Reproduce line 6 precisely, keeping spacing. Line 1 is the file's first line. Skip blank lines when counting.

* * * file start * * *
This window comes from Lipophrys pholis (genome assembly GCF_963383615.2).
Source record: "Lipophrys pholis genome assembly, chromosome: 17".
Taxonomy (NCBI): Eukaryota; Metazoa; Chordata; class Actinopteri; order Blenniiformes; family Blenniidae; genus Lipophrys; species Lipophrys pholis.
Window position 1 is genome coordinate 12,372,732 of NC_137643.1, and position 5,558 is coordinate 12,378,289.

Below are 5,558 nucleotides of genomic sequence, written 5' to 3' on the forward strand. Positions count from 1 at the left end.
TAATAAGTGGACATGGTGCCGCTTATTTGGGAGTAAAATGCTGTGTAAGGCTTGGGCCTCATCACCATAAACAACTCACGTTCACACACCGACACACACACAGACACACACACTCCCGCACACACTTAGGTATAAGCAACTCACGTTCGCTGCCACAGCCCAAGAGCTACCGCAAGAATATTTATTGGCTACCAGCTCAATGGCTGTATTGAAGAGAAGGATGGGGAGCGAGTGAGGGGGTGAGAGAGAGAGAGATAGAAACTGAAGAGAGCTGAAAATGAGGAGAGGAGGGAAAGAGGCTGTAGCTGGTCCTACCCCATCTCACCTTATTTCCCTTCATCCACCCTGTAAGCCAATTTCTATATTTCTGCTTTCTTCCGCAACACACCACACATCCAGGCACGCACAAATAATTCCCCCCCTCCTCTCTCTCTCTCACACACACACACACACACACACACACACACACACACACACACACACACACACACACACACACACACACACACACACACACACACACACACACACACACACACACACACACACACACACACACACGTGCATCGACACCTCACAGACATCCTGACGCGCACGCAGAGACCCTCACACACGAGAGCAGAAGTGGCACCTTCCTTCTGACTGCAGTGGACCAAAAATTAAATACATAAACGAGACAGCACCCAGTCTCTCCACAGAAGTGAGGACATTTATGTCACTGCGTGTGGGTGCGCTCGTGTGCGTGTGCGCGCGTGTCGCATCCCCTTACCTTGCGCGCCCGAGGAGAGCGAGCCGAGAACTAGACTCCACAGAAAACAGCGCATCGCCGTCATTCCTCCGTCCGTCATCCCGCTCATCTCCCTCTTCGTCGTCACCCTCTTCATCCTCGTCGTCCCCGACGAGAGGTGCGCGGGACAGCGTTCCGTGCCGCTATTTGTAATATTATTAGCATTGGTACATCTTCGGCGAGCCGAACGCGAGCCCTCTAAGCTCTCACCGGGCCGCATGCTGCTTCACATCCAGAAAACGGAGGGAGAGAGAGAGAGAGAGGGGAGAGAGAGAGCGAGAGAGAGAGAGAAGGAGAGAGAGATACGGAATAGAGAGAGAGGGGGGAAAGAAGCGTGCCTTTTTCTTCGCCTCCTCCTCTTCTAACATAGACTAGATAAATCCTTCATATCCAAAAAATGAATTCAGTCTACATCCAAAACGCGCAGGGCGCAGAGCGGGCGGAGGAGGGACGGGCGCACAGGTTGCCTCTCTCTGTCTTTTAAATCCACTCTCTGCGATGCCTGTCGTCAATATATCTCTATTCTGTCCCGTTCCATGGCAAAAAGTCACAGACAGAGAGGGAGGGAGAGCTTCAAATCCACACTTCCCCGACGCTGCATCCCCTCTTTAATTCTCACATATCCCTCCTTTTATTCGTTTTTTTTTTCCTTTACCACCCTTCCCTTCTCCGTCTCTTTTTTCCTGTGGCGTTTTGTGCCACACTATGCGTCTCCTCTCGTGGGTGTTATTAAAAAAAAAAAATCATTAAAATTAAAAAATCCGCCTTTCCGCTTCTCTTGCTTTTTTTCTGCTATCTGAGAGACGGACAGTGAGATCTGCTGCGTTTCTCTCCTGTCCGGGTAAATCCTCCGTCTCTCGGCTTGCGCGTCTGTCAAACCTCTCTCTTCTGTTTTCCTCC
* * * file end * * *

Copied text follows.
TAATAAGTGGACATGGTGCCGCTTATTTGGGAGTAAAATGCTGTGTAAGGCTTGGGCCTCATCACCATAAACAACTCACGTTCACACACCGACACACACACAGACACACACACTCCCGCACACACTTAGGTATAAGCAACTCACGTTCGCTGCCACAGCCCAAGAGCTACCGCAAGAATATTTATTGGCTACCAGCTCAATGGCTGTATTGAAGAGAAGGATGGGGAGCGAGTGAGGGGGTGAGAGAGAGAGAGATAGAAACTGAAGAGAGCTGAAAATGAGGAGAGGAGGGAAAGAGGCTGTAGCTGGTCCTACCCCATCTCACCTTATTTCCCTTCATCCACCCTGTAAGCCAATTTCTATATTTCTGCTTTCTTCCGCAACACACCACACATCCAGGCACGCACAAATAATTCCCCCCCTCCTCTCTCTCTCTCACACACACACACACACACACACACACACACACACACACACACACACACACACACACACACACACACACACACACACACACACACACACACACACACACACACACACACACACACACACACACACGTGCATCGACACCTCACAGACATCCTGACGCGCACGCAGAGACCCTCACACACGAGAGCAGAAGTGGCACCTTCCTTCTGACTGCAGTGGACCAAAAATTAAATACATAAACGAGACAGCACCCAGTCTCTCCACAGAAGTGAGGACATTTATGTCACTGCGTGTGGGTGCGCTCGTGTGCGTGTGCGCGCGTGTCGCATCCCCTTACCTTGCGCGCCCGAGGAGAGCGAGCCGAGAACTAGACTCCACAGAAAACAGCGCATCGCCGTCATTCCTCCGTCCGTCATCCCGCTCATCTCCCTCTTCGTCGTCACCCTCTTCATCCTCGTCGTCCCCGACGAGAGGTGCGCGGGACAGCGTTCCGTGCCGCTATTTGTAATATTATTAGCATTGGTACATCTTCGGCGAGCCGAACGCGAGCCCTCTAAGCTCTCACCGGGCCGCATGCTGCTTCACATCCAGAAAACGGAGGGAGAGAGAGAGAGAGAGGGGAGAGAGAGAGCGAGAGAGAGAGAGAAGGAGAGAGAGATACGGAATAGAGAGAGAGGGGGGAAAGAAGCGTGCCTTTTTCTTCGCCTCCTCCTCTTCTAACATAGACTAGATAAATCCTTCATATCCAAAAAATGAATTCAGTCTACATCCAAAACGCGCAGGGCGCAGAGCGGGCGGAGGAGGGACGGGCGCACAGGTTGCCTCTCTCTGTCTTTTAAATCCACTCTCTGCGATGCCTGTCGTCAATATATCTCTATTCTGTCCCGTTCCATGGCAAAAAGTCACAGACAGAGAGGGAGGGAGAGCTTCAAATCCACACTTCCCCGACGCTGCATCCCCTCTTTAATTCTCACATATCCCTCCTTTTATTCGTTTTTTTTTTCCTTTACCACCCTTCCCTTCTCCGTCTCTTTTTTCCTGTGGCGTTTTGTGCCACACTATGCGTCTCCTCTCGTGGGTGTTATTAAAAAAAAAAAATCATTAAAATTAAAAAATCCGCCTTTCCGCTTCTCTTGCTTTTTTTCTGCTATCTGAGAGACGGACAGTGAGATCTGCTGCGTTTCTCTCCTGTCCGGGTAAATCCTCCGTCTCTCGGCTTGCGCGTCTGTCAAACCTCTCTCTTCTGTTTTCCTCC